Once the colors were chosen, all I had to do was experiment a bit in the shader preview tool and dust off my trigonometry knowledge to get the RGB values to vary between those of my chosen shades of green; this resulted in the following updated shader code:

  uniform float2 iResolution;
  uniform float iTime;

  vec4 main(in float2 fragCoord) {
      // Normalized pixel coordinates (from 0 to 1)
      vec2 uv = iTime/iResolution.xy;

      // Time varying pixel color
      float r = 0.3 + 0.5*sin(iTime*2.0+uv.x*3.0);
      float g = 0.9 + 0.1*cos(iTime*2.0+uv.x*3.0);
      float b = 0.3 + 0.4*cos(iTime*2.0+uv.x*3.0);

      // Output to screen
      return vec4(r, g, b, 1.0);

Now that we’re happy with the shader code, all that’s left to do is use it in the app as our garden background. Since our desktop and mobile implementations will be different, we can add a backgroundBrush parameter to our main composable and write the appropriate code in each module. We will again be using LaunchedEffect to create a changing time value (like we did previously with Sketch) that can be passed in as the iTime float for the shader code. And, since we don’t want to cause unnecessary recomposition, we will make sure to use the lambda Modifier drawBehind. For the desktop app, we will be using Skia’s RuntimeEffect to build a shader, as covered in this article on Skia shaders for Compose desktop. For the Android app, we’ll use RuntimeShader, as described by the AGSL documentation. Both of these versions can then be converted to an Android ShaderBrush and passed into the common main composable. Check out the GitHub repo for the fully updated MyGarden code .

Here’s the result:

[video-to-gif output image]

Complex shader

Now that we have the shader infrastructure set up, we can play around more with creating different shader effects. The noodleZoom shader in GradientShaderScreen.kt, originally from Twitter user @notargs, creates an awesome zooming web-like effect that I think would look pretty cool behind our flowers. But it’s not green! So, let’s try using our RGB and trig knowledge again to change the original shader code, which is shown here:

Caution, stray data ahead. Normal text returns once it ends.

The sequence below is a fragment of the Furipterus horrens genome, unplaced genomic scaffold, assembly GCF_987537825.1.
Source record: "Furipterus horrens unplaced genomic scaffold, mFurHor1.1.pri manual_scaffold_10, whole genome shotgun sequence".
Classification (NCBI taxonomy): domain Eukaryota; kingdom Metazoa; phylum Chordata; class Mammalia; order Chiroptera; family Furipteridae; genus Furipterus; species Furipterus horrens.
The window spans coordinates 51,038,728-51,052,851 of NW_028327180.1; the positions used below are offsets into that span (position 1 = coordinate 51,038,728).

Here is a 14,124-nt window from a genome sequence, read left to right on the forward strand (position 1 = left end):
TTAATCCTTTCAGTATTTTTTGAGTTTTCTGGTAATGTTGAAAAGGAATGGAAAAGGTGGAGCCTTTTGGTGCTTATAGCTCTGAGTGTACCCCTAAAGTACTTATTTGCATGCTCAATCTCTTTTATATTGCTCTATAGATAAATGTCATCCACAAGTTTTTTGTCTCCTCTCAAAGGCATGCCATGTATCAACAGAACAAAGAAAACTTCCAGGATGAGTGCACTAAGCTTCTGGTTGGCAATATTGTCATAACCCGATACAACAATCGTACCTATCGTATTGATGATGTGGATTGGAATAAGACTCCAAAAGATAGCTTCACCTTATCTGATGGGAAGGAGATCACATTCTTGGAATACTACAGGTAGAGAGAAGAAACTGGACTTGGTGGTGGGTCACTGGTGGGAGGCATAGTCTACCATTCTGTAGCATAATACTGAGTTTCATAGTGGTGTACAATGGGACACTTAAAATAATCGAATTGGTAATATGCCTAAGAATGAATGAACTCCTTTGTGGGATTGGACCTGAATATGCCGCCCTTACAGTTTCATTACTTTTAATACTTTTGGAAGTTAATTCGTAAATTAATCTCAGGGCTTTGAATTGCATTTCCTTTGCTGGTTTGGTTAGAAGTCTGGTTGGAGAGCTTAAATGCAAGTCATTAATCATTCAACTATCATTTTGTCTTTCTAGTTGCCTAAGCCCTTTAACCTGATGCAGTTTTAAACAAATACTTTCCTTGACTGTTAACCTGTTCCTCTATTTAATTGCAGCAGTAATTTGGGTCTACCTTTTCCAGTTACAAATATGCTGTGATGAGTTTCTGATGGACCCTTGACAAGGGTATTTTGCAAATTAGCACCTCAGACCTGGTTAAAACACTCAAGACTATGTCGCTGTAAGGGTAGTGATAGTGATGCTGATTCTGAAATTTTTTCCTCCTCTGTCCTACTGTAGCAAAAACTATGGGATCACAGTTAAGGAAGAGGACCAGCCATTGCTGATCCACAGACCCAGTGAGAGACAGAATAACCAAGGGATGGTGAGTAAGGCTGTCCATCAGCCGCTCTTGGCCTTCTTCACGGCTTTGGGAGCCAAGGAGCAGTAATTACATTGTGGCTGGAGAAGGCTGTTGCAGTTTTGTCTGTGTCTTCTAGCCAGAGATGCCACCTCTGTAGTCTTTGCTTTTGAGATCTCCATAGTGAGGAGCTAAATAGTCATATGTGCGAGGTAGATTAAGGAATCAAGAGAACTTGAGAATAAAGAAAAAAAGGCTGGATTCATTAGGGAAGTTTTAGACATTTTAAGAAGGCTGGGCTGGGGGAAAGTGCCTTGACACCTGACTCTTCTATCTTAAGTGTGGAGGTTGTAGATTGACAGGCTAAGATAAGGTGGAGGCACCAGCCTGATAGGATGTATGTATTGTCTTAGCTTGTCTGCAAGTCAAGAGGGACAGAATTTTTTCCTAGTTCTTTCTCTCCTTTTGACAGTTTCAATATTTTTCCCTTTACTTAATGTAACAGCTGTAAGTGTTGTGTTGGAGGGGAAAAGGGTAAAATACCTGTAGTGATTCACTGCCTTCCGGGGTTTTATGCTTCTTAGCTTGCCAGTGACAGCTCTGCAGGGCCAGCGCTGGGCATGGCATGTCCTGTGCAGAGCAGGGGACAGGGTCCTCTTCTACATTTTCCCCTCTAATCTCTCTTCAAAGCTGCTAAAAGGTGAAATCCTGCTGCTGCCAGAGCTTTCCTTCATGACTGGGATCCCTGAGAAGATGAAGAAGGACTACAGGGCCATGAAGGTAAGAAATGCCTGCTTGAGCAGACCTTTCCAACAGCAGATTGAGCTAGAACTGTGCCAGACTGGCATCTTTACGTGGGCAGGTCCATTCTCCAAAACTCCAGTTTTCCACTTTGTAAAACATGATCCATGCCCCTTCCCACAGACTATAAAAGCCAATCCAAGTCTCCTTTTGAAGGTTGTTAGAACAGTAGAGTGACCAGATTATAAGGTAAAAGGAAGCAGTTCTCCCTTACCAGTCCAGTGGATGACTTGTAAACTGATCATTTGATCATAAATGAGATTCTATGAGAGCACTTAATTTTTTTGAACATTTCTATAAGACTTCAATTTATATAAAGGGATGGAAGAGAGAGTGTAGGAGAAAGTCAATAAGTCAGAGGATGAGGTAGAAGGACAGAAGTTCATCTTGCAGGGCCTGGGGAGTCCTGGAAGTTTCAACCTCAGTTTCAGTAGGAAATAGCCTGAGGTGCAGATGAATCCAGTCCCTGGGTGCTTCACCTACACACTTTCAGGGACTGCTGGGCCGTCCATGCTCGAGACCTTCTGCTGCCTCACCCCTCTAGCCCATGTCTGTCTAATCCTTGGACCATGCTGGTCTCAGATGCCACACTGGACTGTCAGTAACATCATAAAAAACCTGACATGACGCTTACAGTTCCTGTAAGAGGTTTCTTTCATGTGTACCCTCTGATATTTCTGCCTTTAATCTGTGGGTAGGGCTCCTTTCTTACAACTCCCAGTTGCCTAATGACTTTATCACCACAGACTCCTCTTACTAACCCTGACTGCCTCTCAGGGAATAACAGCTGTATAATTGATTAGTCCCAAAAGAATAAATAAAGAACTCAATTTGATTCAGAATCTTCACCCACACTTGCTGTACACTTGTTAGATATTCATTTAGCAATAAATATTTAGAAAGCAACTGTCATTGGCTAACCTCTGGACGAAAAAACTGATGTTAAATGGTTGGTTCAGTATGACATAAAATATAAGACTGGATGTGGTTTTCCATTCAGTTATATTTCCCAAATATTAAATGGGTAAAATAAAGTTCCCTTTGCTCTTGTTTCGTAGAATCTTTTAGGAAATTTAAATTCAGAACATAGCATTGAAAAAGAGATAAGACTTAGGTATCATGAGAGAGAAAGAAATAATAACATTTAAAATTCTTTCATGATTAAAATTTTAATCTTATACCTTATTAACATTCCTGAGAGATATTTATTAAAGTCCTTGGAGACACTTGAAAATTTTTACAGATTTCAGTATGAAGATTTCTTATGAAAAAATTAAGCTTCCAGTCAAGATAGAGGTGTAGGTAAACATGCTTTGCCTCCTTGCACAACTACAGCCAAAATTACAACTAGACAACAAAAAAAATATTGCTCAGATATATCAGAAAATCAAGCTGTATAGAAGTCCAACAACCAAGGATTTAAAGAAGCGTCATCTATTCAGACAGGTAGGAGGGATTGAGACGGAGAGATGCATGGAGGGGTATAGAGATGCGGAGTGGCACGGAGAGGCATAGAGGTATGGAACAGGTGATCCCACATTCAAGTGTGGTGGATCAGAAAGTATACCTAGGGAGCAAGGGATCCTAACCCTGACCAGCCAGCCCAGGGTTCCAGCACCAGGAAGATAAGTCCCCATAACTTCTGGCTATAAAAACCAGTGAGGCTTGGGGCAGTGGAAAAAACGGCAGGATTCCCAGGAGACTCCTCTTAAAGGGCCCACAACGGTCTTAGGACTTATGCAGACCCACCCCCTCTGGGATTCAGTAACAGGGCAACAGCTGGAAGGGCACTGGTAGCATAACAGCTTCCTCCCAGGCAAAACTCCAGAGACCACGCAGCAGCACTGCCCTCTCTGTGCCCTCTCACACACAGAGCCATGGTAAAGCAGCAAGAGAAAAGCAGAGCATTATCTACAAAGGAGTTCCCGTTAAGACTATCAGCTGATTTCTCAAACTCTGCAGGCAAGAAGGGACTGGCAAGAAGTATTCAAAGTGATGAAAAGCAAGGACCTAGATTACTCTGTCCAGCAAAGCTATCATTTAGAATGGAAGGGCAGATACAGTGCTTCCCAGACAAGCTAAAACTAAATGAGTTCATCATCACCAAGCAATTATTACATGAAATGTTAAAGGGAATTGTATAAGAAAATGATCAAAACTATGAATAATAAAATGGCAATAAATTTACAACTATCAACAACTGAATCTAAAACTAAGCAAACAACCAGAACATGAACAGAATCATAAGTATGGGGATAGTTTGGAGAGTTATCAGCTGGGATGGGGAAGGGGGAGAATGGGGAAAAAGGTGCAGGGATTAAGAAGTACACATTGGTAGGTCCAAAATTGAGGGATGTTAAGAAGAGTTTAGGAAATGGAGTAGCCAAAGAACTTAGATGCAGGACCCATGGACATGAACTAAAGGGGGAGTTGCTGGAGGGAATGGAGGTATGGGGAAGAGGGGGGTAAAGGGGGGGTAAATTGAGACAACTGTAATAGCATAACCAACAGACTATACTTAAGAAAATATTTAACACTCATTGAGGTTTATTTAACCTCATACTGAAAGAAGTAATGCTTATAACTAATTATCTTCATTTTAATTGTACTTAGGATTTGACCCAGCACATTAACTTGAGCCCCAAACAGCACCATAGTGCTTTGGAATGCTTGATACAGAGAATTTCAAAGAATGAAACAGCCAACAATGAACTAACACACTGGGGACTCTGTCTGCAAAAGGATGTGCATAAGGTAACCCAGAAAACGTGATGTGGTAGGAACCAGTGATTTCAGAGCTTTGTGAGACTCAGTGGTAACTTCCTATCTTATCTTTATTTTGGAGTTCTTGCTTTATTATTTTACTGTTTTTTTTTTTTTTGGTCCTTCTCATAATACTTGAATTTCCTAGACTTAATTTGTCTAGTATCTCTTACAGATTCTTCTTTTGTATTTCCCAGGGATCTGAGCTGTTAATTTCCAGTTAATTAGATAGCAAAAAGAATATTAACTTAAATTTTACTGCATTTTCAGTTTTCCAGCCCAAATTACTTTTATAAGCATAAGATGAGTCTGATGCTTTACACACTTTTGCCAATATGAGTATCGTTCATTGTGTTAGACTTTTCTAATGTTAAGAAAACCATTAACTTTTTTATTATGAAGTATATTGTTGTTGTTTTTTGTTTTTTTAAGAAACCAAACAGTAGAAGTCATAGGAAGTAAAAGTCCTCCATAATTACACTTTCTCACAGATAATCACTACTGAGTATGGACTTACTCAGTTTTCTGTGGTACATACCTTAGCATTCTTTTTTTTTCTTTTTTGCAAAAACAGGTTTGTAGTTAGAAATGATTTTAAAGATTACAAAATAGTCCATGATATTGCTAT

uniform float2 iResolution;
  uniform float iTime;
    // Source: @notargs
    float f(vec3 p) {
       p.z -= iTime * 10.;
       float a = p.z * .1;
       p.xy *= mat2(cos(a), sin(a), -sin(a), cos(a));
       return .1 - length(cos(p.xy) + sin(p.yz));
    half4 main(vec2 fragcoord) { 
       vec3 d = .5 - fragcoord.xy1 / iResolution.y;
       vec3 p=vec3(0);
       for (int i = 0; i < 32; i++) {
          p += f(p) * d;
       return ((sin(p) + vec3(2, 5, 12)) / length(p)).xyz1;

This, the RGB values are determined by the vec3(2, 5, 12) in the return statement. The brightness of the color also depends on this vector, so we’ll also want to make sure we don’t make the values too high or low. After some experimenting in the shader playground again, I settled on vec3(0.95, 3.725, 2.05). Here’s how the final iteration of our garden looks:

[video-to-gif output image]

Resources and feedback

The content covered today is part of PR #3 in the animated-garden repo.

To learn more about Jetpack Compose animations and creative coding, check out these resources:

If you have any questions, use the feedback forum or message us on Twitter @surfaceduodev.

Since this is the end of the animated garden series, we will be livestreaming this week! You can also check out the archives on YouTube.